Documentarian Rory Kennedy Comes From an Important Political Family — What Is Her Net Worth?

Rory Kennedy is behind a number of documentary films, including 'The Synanon Fix' which focuses on a cult of sobriety.

Jennifer Tisdale - Author

Apr. 3 2024, Published 5:54 p.m. ET

Jury President Rory Kennedy attends the 59th Monte Carlo TV Festival in June 2019
Source: Getty Images

At one point, the Kennedy family was considered American royalty. They are so prolific and deeply embedded in the history of the United States, they have their own Wikipedia entry. According to that page, their dynasty began in 1884 when Patrick Joseph Kennedy was elected to the Massachusetts state legislature, where he stayed until 1895. He and his wife shared four children, one of whom would later have nine of his own. John F. Kennedy was one of those kids.

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Apart from JFK, two of the eight other children would go on to become politicians. The next most famous Kennedy sibling after President Kennedy was Robert F. Kennedy, who, like his brother, was sadly assassinated at the top of his career. One of Robert's daughters, Rory Kennedy, chose a different path from most of her powerful family when she became a documentary filmmaker. Did she benefit from her family's wealth and success? Here's what we know about Rory Kennedy's net worth.

Rory Kennedy attends "The Synanon Fix" Premiere during the 2024 Sundance Film Festival at Prospector Square Theatre in January 2024.
Source: Getty Images

Rory Kennedy

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Rory Kennedy's net worth is in the millions.

Rory's last name undoubtedly opened some doors for her in Hollywood, though she has certainly forged her own path since stepping through them. Celebrity Net Worth has reported her net worth is sitting pretty at $10 million. The youngest daughter of Robert F. Kennedy was born six months after her father was killed, which probably contributed to her interest in filmmaking. After all, his death became the stuff of legends and her family was often viewed through a literal or figurative lens.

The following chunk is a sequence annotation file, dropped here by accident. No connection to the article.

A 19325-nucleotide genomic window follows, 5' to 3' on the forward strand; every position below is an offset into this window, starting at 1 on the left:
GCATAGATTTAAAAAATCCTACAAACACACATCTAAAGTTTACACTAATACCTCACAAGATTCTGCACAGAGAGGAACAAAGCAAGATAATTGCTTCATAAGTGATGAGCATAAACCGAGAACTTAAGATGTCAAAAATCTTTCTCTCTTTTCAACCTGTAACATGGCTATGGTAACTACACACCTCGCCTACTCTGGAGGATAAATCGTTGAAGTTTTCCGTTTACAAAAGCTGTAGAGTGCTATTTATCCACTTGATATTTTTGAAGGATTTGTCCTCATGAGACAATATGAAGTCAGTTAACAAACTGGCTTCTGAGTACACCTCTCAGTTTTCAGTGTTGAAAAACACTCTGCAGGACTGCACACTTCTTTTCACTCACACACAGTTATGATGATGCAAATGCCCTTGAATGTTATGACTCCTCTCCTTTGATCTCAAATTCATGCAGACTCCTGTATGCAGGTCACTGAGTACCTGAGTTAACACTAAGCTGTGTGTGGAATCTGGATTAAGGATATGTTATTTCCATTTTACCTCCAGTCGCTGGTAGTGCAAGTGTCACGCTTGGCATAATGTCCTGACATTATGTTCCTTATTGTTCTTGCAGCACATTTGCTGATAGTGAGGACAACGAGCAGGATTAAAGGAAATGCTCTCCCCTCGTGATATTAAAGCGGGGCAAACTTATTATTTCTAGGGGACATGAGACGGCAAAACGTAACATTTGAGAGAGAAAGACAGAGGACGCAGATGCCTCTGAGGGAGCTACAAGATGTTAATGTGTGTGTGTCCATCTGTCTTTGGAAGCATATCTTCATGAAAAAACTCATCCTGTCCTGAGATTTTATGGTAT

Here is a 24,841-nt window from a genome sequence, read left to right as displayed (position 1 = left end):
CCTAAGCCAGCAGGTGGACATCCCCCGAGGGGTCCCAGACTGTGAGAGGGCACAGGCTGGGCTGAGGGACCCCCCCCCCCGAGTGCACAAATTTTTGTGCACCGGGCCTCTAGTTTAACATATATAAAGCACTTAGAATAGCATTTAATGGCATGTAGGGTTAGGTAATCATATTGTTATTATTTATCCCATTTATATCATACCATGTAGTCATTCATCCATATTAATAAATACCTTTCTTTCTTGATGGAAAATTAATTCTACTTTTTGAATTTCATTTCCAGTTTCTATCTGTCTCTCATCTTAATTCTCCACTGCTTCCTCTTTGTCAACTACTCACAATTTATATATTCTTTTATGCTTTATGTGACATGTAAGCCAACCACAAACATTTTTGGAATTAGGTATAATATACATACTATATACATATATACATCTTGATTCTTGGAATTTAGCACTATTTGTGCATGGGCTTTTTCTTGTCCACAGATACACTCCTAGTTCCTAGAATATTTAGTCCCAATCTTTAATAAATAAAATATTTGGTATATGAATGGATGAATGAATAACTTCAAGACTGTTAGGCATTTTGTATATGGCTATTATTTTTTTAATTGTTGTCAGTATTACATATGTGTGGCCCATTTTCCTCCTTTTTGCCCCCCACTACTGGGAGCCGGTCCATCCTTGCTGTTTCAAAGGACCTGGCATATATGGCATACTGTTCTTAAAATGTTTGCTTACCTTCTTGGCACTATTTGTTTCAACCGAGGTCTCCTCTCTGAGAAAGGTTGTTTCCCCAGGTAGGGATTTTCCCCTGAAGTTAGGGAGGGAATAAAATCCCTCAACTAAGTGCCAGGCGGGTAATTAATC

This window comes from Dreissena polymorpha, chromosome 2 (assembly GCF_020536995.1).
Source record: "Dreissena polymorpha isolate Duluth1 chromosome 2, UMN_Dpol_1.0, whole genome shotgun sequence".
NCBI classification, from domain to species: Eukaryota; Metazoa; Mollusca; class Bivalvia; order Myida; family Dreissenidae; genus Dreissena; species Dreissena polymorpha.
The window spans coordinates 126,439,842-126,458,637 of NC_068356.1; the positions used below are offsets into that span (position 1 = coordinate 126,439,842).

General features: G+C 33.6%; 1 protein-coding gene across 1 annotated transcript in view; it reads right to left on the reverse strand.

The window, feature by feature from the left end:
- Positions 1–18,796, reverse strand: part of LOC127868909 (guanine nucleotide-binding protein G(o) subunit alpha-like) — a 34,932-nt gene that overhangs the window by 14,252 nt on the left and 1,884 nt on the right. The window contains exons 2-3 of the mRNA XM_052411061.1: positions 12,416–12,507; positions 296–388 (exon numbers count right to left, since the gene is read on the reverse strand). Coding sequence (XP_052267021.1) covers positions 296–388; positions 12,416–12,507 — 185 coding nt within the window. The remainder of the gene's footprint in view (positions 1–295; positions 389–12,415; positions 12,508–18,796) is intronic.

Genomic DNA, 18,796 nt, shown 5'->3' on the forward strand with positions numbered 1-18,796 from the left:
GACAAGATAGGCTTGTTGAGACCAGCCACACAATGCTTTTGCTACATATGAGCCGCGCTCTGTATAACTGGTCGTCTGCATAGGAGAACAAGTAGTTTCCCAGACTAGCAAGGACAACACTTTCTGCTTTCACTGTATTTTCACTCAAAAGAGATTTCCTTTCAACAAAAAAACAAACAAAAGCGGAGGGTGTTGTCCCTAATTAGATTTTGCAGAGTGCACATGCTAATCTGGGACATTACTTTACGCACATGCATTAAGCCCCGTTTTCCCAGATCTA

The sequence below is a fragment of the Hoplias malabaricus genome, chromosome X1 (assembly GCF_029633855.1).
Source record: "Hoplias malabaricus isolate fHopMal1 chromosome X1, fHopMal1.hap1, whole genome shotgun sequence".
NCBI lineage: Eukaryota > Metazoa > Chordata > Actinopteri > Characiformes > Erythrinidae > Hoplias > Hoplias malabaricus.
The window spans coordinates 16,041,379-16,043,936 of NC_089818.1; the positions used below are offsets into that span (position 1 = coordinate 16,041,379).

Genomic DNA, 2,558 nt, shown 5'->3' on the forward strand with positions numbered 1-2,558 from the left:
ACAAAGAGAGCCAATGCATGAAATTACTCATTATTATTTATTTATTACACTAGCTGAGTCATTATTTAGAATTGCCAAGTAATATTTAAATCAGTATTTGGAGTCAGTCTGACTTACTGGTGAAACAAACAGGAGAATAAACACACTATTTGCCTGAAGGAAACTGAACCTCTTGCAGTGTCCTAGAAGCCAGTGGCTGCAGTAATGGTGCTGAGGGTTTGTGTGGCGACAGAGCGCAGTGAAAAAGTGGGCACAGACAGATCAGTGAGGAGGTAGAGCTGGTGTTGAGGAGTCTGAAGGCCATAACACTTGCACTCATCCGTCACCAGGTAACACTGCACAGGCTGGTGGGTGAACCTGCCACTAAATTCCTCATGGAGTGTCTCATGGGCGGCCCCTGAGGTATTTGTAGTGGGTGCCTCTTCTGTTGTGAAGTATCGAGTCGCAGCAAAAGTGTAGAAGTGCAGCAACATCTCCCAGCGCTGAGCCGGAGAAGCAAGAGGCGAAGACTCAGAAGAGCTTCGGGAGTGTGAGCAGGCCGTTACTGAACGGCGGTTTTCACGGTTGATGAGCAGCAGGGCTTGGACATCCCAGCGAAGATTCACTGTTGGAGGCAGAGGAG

Rory Kennedy

Documentary Filmmaker

Net worth: $10 million

Rory Kennedy is a documentary filmmaker whose films have addressed issues like the AIDS epidemic, Vietnam, addiction, and even her own mother.

  • Birth date: Dec. 12, 1968
  • Birth place: Washington, D.C.
  • Birth name: Rory Elizabeth Katharine Kennedy
  • Father: Robert F. Kennedy
  • Mother: Ethel (Skakel) Kennedy
  • Marriages: Mark Bailey (m. 1999)
  • Children: Georgia Elizabeth Kennedy-Bailey, Bridget Katherine Kennedy-Bailey, Zachary Corkland Kennedy-Bailey
  • Education: Brown University
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In March 2024, HBO released Rory Kennedy's documentary 'The Synanon Fix.'

Synanon was an offshoot of Alcoholics Anonymous and was founded by former A.A. member Charles Dederich in 1958. According to Los Angeles Magazine, it "pioneered the idea of the ex-addict as drug counselor and of 'tough love' therapy, and it invented a culture of recovery to replace the culture of street junkies." What it became was a cult that utilized brainwashing techniques deeply rooted in shame.

A decade later, Synanon was worth $7 million from its real estate properties in Santa Monica, West L.A., San Diego, San Francisco, Tomales Bay, Reno, Detroit, New York City, and Puerto Rico. There were annual donations coming in valued at $2.5 million as well as merchandise and, confusingly, a "number of gas stations." It's hard to say exactly when the business of helping others turned into mostly a business, but that's what happened.

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In Rory's documentary The Synanon Fix, she takes a look back at the first residential treatment program (and the abuse that grew from it) through the lens of its former members. While speaking with Good Morning America, Rory said that the program itself was innovative at the time which is what fascinated her about the story. Addicts simply had no place to go and Dederich "saved a lot of lives."

What also surprised Rory is learning that the people she spoke with who went through the program still thought highly of it, despite instances of verbal and physical abuse. Synanon itself was founded on the idea that there would be no drugs and violence, but by the time it ended, she said they had "bought more firearms than anybody in the history of California, and there was an open bar at the facility in California." She also drew a connection between their cult-like thinking and the "cult of personality" today.

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